From School Library Journal
Grade 5-8–In the mid-1960s, Danny River and his family live on the periphery of Toronto, in out-of-the-way Hog's Hollow. The neighbors find the family somewhat odd: the father, Old Man River, cleans septic tanks for a living, while Mrs. River imagines herself a belle of the old South, and their older son, Beau, dreams of becoming an astronaut. As the Vietnam War looms larger, Old Man River remembers his World War II experiences and begins to dig a shelter in an effort to protect his family from the threat of missiles. The construction has disastrous consequences when the boys are playing around the site and Beau falls in. Lawrence's talent for creating captivating and rounded characters is fully realized from this point in the story as the Rivers struggle to come to terms with Beau's death. When a stray dog appears shortly after the tragedy, Danny refuses to become attached to it out of a misplaced guilt over his brother's death, but, over time, understands that loving Rocket does not lessen his love for his brother. The pace picks up nicely in the second half of the book when Danny and Rocket attempt to get to Cape Canaveral to realize Beau's dream. Adventure abounds, and the interesting detail that Lawrence weaves in about the Gemini Space Program and astronaut Gus Grissom will appeal to reluctant readers as well as more seasoned ones. This robust novel offers an affirming and hopeful look at a difficult subject.–Kim Dare, Fairfax County Public Schools, VA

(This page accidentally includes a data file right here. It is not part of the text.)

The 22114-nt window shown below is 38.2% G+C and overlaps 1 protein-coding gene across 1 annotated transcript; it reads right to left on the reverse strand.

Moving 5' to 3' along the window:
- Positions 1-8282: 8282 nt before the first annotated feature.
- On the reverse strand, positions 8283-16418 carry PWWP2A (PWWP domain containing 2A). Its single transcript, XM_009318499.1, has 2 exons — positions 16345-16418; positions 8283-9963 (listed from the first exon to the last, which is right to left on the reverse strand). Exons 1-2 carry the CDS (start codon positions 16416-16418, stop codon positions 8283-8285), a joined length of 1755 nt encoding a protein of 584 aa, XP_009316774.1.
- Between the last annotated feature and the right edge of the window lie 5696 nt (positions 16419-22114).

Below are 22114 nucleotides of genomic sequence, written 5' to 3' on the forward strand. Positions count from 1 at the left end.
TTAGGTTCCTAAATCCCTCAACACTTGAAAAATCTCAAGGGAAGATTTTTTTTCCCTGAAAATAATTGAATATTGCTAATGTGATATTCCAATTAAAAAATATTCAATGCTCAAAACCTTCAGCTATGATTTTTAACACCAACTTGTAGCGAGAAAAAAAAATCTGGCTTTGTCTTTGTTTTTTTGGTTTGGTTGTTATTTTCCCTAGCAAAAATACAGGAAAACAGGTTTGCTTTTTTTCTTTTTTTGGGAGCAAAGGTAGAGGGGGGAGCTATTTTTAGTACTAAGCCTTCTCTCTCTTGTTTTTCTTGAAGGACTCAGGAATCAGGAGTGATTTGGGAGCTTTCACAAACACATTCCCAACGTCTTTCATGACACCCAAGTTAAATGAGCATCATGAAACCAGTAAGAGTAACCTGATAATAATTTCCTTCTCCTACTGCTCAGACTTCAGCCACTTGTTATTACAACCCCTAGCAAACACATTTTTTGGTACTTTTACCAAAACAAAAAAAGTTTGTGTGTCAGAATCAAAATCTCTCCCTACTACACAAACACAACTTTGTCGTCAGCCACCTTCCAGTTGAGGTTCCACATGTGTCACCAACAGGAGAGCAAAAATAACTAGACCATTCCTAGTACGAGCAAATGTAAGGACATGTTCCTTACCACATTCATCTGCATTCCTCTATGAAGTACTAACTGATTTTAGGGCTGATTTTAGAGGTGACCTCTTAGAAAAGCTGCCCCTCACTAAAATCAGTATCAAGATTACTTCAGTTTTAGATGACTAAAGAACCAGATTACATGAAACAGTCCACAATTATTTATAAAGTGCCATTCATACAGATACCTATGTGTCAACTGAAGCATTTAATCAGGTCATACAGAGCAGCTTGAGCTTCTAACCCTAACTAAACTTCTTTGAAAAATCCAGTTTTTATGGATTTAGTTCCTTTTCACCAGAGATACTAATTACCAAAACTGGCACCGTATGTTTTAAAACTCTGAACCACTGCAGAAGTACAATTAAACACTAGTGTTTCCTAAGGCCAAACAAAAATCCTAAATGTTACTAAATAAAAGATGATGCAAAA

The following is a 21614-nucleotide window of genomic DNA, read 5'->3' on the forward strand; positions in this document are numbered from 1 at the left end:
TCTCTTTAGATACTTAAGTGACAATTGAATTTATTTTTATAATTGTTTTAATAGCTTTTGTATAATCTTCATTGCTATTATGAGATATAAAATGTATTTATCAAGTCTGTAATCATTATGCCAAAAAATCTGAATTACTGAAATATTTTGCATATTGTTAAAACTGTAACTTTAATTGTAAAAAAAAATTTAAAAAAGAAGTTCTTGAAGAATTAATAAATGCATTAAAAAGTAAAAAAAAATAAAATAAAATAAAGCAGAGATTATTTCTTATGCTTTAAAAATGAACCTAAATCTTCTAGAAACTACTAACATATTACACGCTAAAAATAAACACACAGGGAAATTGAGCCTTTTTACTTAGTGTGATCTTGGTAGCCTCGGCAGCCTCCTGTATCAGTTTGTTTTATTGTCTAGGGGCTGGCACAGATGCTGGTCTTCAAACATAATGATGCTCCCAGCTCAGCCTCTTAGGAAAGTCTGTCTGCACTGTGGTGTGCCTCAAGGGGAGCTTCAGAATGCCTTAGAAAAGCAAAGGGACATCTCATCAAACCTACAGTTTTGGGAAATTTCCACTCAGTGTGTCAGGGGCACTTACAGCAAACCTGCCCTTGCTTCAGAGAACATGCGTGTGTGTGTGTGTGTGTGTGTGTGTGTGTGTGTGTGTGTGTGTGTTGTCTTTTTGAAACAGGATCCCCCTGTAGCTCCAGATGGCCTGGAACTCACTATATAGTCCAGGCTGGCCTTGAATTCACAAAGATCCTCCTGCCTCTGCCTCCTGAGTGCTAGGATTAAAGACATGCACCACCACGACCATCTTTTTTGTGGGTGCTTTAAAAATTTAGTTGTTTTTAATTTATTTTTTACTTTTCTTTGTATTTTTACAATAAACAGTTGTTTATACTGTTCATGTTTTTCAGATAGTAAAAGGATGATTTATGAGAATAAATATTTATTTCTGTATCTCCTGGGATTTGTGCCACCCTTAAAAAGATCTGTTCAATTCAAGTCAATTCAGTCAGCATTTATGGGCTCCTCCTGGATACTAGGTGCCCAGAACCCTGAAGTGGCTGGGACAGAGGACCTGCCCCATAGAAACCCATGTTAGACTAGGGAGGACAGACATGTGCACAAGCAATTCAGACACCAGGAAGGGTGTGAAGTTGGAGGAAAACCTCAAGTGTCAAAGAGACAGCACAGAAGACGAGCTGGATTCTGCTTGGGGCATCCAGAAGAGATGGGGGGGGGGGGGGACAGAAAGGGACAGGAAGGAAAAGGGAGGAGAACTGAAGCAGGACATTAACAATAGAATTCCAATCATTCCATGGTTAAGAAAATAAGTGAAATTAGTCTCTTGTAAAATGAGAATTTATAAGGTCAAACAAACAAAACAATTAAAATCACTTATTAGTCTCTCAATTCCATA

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Eight-year-old Danny spends the summer of 1964 avoiding the bully down the street, playing with his big brother, Beau, and begging his parents for a dog. In the meantime, Beau obsesses about becoming an astronaut, his mother dreams of becoming a rich author, and his father, a World War II vet who anticipates that the Vietnam War will "bring about the end of everything, digs a hole in the lawn to make a shelter for his family. Come spring, Beau falls to his death while playing around the hole, and the family shatters and then slowly rebuilds. When a stray dog adopts him, Danny is convinced that Beau has returned as a dog, and he sets off for Cape Canaveral to realize Beau's dream of seeing the Gemini missions. This sensitively told story is full of small, descriptive details that breathe life into the people and the setting, and the family's grief at Beau's death is immediate and profound. Danny's perspective is spot-on for his age, making him a realistic focal point. The later half of the novel, during which Danny meets Gus Grissom and flies in a T-38, is less plausible, but serves as wish fulfillment for readers who would also love to rocket through the sky. Krista HutleyCopyright © American Library Association. All rights reserved